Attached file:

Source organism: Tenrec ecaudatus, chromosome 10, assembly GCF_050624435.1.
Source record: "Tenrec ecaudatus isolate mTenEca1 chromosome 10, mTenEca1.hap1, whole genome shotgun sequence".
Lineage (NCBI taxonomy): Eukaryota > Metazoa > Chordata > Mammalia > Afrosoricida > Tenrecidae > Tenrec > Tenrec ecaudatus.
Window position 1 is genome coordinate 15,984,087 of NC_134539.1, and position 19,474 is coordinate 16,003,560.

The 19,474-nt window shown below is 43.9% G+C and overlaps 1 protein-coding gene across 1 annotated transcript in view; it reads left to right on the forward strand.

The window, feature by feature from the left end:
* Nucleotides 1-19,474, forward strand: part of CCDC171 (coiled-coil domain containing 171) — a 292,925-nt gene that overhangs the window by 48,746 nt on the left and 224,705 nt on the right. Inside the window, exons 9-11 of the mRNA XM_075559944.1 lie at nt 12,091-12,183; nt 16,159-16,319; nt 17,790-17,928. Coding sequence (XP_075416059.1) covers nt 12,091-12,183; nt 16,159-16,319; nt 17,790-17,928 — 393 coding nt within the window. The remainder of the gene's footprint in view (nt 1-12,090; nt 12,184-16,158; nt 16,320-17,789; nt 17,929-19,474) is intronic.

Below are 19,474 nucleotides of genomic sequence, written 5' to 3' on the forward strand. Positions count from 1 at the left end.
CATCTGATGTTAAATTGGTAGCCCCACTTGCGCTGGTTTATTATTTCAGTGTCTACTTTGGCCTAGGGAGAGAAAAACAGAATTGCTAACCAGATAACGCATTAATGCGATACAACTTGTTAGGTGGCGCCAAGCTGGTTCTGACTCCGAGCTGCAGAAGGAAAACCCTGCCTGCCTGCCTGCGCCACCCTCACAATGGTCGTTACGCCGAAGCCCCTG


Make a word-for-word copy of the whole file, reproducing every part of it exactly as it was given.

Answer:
Source organism: Tenrec ecaudatus, chromosome 10, assembly GCF_050624435.1.
Source record: "Tenrec ecaudatus isolate mTenEca1 chromosome 10, mTenEca1.hap1, whole genome shotgun sequence".
Lineage (NCBI taxonomy): Eukaryota > Metazoa > Chordata > Mammalia > Afrosoricida > Tenrecidae > Tenrec > Tenrec ecaudatus.
Window position 1 is genome coordinate 15,984,087 of NC_134539.1, and position 19,474 is coordinate 16,003,560.

The 19,474-nt window shown below is 43.9% G+C and overlaps 1 protein-coding gene across 1 annotated transcript in view; it reads left to right on the forward strand.

The window, feature by feature from the left end:
* Nucleotides 1-19,474, forward strand: part of CCDC171 (coiled-coil domain containing 171) — a 292,925-nt gene that overhangs the window by 48,746 nt on the left and 224,705 nt on the right. Inside the window, exons 9-11 of the mRNA XM_075559944.1 lie at nt 12,091-12,183; nt 16,159-16,319; nt 17,790-17,928. Coding sequence (XP_075416059.1) covers nt 12,091-12,183; nt 16,159-16,319; nt 17,790-17,928 — 393 coding nt within the window. The remainder of the gene's footprint in view (nt 1-12,090; nt 12,184-16,158; nt 16,320-17,789; nt 17,929-19,474) is intronic.

Below are 19,474 nucleotides of genomic sequence, written 5' to 3' on the forward strand. Positions count from 1 at the left end.
CATCTGATGTTAAATTGGTAGCCCCACTTGCGCTGGTTTATTATTTCAGTGTCTACTTTGGCCTAGGGAGAGAAAAACAGAATTGCTAACCAGATAACGCATTAATGCGATACAACTTGTTAGGTGGCGCCAAGCTGGTTCTGACTCCGAGCTGCAGAAGGAAAACCCTGCCTGCCTGCCTGCGCCACCCTCACAATGGTCGTTACGCCGAAGCCCCTG